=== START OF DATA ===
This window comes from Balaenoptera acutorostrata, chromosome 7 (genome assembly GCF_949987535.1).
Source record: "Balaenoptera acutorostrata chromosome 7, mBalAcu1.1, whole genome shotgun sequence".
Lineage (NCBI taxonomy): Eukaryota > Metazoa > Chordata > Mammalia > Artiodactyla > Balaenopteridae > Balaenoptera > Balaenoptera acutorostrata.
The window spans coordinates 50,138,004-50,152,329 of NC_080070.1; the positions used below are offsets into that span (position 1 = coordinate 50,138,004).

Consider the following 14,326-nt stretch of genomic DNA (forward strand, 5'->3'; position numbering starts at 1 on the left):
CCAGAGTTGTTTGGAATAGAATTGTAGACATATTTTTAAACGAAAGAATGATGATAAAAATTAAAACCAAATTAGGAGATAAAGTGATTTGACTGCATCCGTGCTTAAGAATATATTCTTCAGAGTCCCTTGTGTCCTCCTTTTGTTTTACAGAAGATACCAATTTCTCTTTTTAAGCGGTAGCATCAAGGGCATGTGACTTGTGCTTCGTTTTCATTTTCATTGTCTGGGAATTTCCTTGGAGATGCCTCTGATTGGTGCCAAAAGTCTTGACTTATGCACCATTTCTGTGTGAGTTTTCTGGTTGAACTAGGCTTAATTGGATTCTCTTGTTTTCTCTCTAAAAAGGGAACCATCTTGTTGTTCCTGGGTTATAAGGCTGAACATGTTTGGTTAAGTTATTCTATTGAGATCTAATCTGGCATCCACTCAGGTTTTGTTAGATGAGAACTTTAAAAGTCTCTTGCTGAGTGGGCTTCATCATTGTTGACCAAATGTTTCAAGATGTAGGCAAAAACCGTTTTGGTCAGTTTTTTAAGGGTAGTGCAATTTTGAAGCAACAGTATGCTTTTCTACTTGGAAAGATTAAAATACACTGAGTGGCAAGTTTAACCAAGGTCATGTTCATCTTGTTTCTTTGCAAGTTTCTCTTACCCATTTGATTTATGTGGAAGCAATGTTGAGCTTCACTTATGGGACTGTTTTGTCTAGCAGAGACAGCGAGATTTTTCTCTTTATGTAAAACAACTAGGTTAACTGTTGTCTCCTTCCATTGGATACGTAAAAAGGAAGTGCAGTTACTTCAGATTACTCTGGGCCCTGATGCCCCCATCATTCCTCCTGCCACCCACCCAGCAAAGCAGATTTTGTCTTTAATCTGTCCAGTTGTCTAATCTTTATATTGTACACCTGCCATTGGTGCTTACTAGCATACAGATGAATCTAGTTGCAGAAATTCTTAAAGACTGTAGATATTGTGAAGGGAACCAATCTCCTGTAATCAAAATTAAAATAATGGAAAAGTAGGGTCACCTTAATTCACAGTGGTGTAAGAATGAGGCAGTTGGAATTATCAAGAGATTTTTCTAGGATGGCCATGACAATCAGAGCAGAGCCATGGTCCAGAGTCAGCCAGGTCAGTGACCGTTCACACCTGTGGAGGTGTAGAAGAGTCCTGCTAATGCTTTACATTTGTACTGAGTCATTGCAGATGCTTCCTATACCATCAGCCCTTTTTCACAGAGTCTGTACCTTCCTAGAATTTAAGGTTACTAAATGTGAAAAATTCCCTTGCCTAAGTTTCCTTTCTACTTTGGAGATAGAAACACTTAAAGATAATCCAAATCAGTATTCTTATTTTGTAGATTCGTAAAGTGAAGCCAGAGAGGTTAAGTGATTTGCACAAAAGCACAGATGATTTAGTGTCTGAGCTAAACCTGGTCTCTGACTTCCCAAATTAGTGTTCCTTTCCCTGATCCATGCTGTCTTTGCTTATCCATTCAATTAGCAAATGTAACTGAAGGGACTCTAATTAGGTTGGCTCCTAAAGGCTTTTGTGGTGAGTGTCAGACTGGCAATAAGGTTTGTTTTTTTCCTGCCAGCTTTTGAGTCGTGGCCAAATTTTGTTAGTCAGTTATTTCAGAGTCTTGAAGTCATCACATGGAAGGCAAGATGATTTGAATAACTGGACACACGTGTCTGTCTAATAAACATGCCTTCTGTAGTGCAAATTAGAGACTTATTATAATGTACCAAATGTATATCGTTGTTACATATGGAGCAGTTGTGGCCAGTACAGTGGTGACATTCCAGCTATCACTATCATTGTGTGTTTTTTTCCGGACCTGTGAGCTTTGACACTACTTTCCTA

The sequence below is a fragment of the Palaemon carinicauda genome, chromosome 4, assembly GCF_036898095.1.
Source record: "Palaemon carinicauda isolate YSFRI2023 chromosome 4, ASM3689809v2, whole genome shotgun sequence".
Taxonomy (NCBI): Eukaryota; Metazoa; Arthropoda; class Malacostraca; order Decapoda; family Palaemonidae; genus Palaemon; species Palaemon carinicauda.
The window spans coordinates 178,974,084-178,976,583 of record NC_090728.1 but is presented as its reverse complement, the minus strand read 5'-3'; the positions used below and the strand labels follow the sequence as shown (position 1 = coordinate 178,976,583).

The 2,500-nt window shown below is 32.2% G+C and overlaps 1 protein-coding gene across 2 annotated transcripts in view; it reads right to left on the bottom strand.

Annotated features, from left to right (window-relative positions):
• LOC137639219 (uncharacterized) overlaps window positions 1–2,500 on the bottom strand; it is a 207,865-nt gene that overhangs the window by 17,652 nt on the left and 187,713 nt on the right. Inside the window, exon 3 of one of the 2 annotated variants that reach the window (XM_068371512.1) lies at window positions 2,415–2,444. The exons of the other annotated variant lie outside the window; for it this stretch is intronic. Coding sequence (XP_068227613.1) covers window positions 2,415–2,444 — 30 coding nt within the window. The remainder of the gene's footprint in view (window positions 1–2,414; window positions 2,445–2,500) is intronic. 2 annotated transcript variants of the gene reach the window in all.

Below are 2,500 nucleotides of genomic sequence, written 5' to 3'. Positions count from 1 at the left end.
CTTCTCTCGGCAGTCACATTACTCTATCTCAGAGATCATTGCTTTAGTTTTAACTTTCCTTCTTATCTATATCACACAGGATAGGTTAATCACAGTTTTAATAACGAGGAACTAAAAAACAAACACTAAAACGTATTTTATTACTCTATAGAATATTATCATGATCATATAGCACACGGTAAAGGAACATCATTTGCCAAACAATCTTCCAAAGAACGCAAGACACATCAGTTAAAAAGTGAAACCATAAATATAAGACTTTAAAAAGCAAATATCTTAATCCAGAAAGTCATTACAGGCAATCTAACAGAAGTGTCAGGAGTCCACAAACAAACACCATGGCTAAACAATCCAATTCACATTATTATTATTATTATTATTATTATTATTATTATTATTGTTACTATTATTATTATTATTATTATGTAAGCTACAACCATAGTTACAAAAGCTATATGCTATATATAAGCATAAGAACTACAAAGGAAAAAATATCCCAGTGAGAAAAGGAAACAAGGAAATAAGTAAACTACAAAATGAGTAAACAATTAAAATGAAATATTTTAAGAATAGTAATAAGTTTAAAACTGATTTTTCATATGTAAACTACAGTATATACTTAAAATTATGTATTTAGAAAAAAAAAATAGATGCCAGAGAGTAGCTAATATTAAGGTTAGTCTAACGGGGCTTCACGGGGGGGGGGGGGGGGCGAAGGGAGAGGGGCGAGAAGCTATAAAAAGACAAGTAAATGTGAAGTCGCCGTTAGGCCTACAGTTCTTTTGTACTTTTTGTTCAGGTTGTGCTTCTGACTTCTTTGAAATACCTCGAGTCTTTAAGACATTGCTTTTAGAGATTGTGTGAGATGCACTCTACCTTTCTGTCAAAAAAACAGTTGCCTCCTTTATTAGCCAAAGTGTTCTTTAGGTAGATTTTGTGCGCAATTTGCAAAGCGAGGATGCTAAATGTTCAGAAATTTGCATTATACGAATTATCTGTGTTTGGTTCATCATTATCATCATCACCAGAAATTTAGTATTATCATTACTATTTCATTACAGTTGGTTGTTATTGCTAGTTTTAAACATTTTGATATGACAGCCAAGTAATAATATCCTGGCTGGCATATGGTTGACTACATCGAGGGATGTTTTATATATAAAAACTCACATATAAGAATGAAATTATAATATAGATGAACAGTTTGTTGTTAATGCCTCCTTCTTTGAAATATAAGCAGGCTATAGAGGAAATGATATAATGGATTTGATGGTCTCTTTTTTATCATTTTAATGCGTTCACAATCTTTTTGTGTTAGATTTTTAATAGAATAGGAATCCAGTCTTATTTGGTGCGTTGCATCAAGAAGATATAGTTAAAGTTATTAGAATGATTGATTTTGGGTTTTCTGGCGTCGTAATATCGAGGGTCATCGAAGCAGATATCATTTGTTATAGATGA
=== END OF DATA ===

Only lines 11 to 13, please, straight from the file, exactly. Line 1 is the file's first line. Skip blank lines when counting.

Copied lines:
The 2,500-nt window shown below is 32.2% G+C and overlaps 1 protein-coding gene across 2 annotated transcripts in view; it reads right to left on the bottom strand.

Annotated features, from left to right (window-relative positions):
• LOC137639219 (uncharacterized) overlaps window positions 1–2,500 on the bottom strand; it is a 207,865-nt gene that overhangs the window by 17,652 nt on the left and 187,713 nt on the right. Inside the window, exon 3 of one of the 2 annotated variants that reach the window (XM_068371512.1) lies at window positions 2,415–2,444. The exons of the other annotated variant lie outside the window; for it this stretch is intronic. Coding sequence (XP_068227613.1) covers window positions 2,415–2,444 — 30 coding nt within the window. The remainder of the gene's footprint in view (window positions 1–2,414; window positions 2,445–2,500) is intronic. 2 annotated transcript variants of the gene reach the window in all.